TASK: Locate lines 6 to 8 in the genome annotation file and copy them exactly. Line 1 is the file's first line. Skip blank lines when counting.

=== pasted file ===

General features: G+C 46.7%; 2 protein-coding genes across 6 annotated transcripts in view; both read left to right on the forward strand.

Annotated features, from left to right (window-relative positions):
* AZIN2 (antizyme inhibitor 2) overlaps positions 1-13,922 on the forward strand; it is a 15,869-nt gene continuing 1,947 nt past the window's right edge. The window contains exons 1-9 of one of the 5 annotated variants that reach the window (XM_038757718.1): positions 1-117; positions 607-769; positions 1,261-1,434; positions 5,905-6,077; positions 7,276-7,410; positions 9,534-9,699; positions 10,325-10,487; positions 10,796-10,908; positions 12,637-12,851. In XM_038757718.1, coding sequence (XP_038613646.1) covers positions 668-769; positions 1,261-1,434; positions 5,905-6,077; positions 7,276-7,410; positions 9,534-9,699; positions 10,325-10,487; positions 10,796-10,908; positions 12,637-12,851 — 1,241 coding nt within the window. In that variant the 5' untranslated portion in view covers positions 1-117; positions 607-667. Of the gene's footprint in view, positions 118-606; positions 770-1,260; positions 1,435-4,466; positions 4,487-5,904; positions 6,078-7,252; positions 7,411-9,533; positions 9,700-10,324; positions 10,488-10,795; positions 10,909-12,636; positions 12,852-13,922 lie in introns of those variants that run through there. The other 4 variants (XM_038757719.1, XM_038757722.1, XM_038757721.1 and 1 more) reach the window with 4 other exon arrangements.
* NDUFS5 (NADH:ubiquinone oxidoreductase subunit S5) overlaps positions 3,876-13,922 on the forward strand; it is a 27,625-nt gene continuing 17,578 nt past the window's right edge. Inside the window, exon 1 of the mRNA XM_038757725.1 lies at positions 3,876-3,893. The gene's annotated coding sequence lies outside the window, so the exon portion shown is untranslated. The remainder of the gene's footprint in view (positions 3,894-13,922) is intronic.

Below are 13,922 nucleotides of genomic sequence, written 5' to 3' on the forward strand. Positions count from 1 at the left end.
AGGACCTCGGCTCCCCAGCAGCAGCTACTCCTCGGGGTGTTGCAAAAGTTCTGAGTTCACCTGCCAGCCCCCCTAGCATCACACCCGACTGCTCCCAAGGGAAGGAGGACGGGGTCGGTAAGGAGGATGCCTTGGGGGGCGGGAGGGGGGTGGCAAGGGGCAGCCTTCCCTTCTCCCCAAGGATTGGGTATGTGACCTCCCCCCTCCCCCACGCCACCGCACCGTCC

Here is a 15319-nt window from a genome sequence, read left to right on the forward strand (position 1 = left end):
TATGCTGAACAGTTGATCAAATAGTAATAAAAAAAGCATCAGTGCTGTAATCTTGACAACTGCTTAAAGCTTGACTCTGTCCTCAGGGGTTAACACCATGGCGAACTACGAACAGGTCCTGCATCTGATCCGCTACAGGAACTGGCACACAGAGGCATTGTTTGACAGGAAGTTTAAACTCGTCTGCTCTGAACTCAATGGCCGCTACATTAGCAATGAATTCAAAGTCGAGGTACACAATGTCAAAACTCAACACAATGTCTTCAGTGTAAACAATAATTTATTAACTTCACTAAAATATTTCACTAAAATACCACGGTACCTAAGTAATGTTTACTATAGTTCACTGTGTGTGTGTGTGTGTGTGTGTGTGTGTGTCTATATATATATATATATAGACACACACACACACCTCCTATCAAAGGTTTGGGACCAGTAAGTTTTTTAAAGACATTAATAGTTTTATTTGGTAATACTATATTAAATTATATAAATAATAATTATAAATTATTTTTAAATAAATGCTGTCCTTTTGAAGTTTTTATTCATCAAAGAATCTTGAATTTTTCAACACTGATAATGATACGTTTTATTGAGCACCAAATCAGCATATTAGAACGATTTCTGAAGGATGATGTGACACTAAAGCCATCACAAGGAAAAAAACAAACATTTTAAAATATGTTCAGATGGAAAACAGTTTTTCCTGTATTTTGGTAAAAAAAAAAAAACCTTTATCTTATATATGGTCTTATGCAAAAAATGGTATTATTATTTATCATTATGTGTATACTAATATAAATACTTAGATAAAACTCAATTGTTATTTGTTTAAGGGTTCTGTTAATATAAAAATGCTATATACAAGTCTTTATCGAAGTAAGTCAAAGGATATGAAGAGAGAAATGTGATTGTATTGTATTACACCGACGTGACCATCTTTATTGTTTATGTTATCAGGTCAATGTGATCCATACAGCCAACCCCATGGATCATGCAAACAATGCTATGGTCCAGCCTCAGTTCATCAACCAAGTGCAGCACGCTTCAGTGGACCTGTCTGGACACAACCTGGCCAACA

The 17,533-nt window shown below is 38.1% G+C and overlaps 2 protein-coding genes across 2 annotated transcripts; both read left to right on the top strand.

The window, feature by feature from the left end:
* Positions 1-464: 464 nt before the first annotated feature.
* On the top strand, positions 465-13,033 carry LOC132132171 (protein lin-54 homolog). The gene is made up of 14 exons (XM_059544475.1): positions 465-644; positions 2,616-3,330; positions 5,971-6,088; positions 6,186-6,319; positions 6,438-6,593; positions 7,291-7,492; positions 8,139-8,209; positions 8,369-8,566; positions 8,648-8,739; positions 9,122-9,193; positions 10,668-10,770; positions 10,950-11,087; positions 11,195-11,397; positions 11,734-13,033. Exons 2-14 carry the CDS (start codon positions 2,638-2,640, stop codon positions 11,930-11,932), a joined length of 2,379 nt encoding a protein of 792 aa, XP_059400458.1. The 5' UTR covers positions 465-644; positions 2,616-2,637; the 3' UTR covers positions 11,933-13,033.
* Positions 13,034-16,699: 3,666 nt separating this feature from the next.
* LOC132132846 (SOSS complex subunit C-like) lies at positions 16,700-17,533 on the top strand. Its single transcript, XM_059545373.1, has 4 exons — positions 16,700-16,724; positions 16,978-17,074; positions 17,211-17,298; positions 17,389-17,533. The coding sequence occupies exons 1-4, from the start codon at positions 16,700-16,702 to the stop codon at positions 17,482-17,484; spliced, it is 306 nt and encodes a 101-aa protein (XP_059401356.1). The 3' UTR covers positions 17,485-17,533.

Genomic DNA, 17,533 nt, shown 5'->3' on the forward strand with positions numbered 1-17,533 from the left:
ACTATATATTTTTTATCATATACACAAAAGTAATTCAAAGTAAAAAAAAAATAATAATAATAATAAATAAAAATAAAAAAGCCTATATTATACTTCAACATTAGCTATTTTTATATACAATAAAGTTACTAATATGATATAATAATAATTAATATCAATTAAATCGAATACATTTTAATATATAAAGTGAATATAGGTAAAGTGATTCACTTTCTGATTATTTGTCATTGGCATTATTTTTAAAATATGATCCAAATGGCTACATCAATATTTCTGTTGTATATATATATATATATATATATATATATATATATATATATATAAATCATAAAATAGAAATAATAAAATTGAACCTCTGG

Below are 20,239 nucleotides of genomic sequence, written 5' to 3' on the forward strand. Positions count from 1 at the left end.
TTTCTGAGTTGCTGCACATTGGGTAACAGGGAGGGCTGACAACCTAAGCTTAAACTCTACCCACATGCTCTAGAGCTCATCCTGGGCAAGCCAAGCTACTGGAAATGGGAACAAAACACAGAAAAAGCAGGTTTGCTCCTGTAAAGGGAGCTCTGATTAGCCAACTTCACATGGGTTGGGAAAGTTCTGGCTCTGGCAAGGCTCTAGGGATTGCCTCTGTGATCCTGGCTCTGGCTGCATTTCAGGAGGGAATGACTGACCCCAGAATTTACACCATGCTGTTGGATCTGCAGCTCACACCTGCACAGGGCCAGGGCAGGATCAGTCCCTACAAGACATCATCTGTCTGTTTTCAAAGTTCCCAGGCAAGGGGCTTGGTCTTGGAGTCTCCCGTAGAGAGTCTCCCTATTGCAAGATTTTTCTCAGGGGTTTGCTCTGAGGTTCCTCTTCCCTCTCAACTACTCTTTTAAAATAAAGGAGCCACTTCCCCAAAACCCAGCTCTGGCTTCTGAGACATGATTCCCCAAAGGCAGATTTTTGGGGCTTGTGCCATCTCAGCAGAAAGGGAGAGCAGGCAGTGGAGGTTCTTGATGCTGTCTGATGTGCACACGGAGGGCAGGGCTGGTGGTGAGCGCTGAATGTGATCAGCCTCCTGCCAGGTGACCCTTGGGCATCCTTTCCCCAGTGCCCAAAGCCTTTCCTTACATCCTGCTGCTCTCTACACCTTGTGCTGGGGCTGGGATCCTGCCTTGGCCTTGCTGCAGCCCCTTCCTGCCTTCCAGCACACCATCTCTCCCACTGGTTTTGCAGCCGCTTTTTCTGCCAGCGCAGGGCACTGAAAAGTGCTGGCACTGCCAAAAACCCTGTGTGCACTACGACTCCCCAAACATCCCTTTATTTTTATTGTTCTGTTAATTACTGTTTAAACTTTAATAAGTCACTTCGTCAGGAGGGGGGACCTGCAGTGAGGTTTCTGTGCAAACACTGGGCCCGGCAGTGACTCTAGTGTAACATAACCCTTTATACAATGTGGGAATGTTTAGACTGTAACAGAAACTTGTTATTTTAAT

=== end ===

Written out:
AGGACCTCGGCTCCCCAGCAGCAGCTACTCCTCGGGGTGTTGCAAAAGTTCTGAGTTCACCTGCCAGCCCCCCTAGCATCACACCCGACTGCTCCCAAGGGAAGGAGGACGGGGTCGGTAAGGAGGATGCCTTGGGGGGCGGGAGGGGGGTGGCAAGGGGCAGCCTTCCCTTCTCCCCAAGGATTGGGTATGTGACCTCCCCCCTCCCCCACGCCACCGCACCGTCC

Here is a 15319-nt window from a genome sequence, read left to right on the forward strand (position 1 = left end):
TATGCTGAACAGTTGATCAAATAGTAATAAAAAAAGCATCAGTGCTGTAATCTTGACAACTGCTTAAAGCTTGACTCTGTCCTCAGGGGTTAACACCATGGCGAACTACGAACAGGTCCTGCATCTGATCCGCTACAGGAACTGGCACACAGAGGCATTGTTTGACAGGAAGTTTAAACTCGTCTGCTCTGAACTCAATGGCCGCTACATTAGCAATGAATTCAAAGTCGAGGTACACAATGTCAAAACTCAACACAATGTCTTCAGTGTAAACAATAATTTATTAACTTCACTAAAATATTTCACTAAAATACCACGGTACCTAAGTAATGTTTACTATAGTTCACTGTGTGTGTGTGTGTGTGTGTGTGTGTGTGTCTATATATATATATATATAGACACACACACACACCTCCTATCAAAGGTTTGGGACCAGTAAGTTTTTTAAAGACATTAATAGTTTTATTTGGTAATACTATATTAAATTATATAAATAATAATTATAAATTATTTTTAAATAAATGCTGTCCTTTTGAAGTTTTTATTCATCAAAGAATCTTGAATTTTTCAACACTGATAATGATACGTTTTATTGAGCACCAAATCAGCATATTAGAACGATTTCTGAAGGATGATGTGACACTAAAGCCATCACAAGGAAAAAAACAAACATTTTAAAATATGTTCAGATGGAAAACAGTTTTTCCTGTATTTTGGTAAAAAAAAAAAAACCTTTATCTTATATATGGTCTTATGCAAAAAATGGTATTATTATTTATCATTATGTGTATACTAATATAAATACTTAGATAAAACTCAATTGTTATTTGTTTAAGGGTTCTGTTAATATAAAAATGCTATATACAAGTCTTTATCGAAGTAAGTCAAAGGATATGAAGAGAGAAATGTGATTGTATTGTATTACACCGACGTGACCATCTTTATTGTTTATGTTATCAGGTCAATGTGATCCATACAGCCAACCCCATGGATCATGCAAACAATGCTATGGTCCAGCCTCAGTTCATCAACCAAGTGCAGCACGCTTCAGTGGACCTGTCTGGACACAACCTGGCCAACA